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TIFF and LibTiff Mail List Archive

Thread

2015.02.08 19:19 "[Tiff] Add support for 12 and 16 bpp to ppm2tiff", by Ludolf Holzheid
2015.02.09 23:32 "Re: [Tiff] Add support for 12 and 16 bpp to ppm2tiff", by Bob Friesenhahn
2015.02.10 21:53 "Re: [Tiff] Add support for 12 and 16 bpp to ppm2tiff", by Ludolf Holzheid
2015.02.10 22:09 "Re: [Tiff] Add support for 12 and 16 bpp to ppm2tiff", by Bob Friesenhahn
2015.02.15 17:04 "Re: [Tiff] Add support for 12 and 16 bpp to ppm2tiff", by Ludolf Holzheid
2015.02.11 23:36 "Re: [Tiff] Add support for 12 and 16 bpp to ppm2tiff", by Prophet of the Way

2015.02.11 23:36 "Re: [Tiff] Add support for 12 and 16 bpp to ppm2tiff", by Prophet of the Way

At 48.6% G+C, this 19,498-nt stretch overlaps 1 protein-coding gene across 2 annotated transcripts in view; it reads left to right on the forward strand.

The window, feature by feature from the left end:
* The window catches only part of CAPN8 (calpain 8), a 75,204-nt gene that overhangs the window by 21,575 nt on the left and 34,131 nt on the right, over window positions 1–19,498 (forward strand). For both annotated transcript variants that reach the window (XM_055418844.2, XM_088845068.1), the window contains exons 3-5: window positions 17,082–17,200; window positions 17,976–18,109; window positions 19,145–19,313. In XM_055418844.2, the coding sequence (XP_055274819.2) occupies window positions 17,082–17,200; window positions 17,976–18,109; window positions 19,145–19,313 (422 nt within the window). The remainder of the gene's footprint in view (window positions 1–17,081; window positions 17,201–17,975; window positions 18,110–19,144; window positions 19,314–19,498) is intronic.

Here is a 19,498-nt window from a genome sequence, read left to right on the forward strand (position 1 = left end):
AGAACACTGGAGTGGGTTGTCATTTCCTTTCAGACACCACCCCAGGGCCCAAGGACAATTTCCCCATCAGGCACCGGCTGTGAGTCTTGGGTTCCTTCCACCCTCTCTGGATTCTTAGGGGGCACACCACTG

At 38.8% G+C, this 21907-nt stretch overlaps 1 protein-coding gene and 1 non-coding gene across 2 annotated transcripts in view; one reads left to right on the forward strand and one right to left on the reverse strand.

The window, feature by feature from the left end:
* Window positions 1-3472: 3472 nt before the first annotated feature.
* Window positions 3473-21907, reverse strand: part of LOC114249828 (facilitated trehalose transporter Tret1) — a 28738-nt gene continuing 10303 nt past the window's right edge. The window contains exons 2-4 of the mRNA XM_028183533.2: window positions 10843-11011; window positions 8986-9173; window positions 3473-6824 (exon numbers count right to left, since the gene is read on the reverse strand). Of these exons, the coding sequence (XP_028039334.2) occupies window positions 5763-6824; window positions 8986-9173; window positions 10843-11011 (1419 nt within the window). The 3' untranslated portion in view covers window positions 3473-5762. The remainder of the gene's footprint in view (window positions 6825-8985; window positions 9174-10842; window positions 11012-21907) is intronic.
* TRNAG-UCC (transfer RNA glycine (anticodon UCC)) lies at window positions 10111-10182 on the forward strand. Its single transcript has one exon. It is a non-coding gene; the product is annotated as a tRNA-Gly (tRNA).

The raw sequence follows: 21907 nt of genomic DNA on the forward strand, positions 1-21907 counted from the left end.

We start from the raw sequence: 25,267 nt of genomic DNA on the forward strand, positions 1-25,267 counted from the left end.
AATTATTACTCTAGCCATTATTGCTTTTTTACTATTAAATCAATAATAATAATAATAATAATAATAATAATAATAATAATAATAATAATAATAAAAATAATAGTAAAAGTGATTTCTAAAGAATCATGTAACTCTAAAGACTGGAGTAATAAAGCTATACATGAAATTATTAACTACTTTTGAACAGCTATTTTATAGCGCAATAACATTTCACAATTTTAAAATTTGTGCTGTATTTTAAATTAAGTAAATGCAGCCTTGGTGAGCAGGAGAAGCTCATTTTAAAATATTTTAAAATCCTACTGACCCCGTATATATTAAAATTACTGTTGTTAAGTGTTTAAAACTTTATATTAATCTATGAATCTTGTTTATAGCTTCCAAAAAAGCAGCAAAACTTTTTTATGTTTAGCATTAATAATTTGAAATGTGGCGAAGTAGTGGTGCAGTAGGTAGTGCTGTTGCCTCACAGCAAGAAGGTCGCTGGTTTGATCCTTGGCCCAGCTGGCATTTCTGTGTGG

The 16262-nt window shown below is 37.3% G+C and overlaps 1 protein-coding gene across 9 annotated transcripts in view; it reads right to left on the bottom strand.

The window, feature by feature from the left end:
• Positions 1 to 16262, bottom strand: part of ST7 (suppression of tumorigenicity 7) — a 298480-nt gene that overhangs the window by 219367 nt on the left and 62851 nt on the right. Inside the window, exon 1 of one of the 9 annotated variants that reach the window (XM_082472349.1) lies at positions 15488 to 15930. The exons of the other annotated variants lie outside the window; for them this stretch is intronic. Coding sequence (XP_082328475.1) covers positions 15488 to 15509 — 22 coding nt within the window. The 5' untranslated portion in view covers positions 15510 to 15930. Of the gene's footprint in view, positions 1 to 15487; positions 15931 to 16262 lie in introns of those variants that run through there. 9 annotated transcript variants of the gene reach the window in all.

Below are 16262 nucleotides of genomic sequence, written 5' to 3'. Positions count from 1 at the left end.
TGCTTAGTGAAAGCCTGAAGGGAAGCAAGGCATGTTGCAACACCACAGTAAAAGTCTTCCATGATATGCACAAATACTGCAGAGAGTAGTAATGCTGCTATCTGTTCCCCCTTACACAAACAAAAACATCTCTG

If you want to make a ppm image with an arbitrary maximum color value (maxval), use the Netpbm utility pamdepth. It changes the maxval.

http://netpbm.sourceforge.net/doc/pamdepth.html

$ pamdepth image.ppm 80 > image-80.ppm   # Changes maxval to 80

There is another, cruder method I use to generate test images.

To produce an image with maxval 100, using a conventional image with maxval 255:

$ sed '3s/255/100/' testimg.ppm > newtestimg.ppm

This (usually) produces an invalid image with pixels with values above the maxval. The white pixels (anything brighter than medium gray) as well as strong red, blue, green, etc. ones overflow. A serious program should check for this. If it doesn't, its manual should say so. In this case I recommend a reference to pamvalidate which is the utility which performs this check:

http://netpbm.sourceforge.net/doc/pamvalidate.html

To convert ascii ppm to raw (binary) ppm, use pnmtopnm:

http://netpbm.sourceforge.net/doc/pnmtopnm.html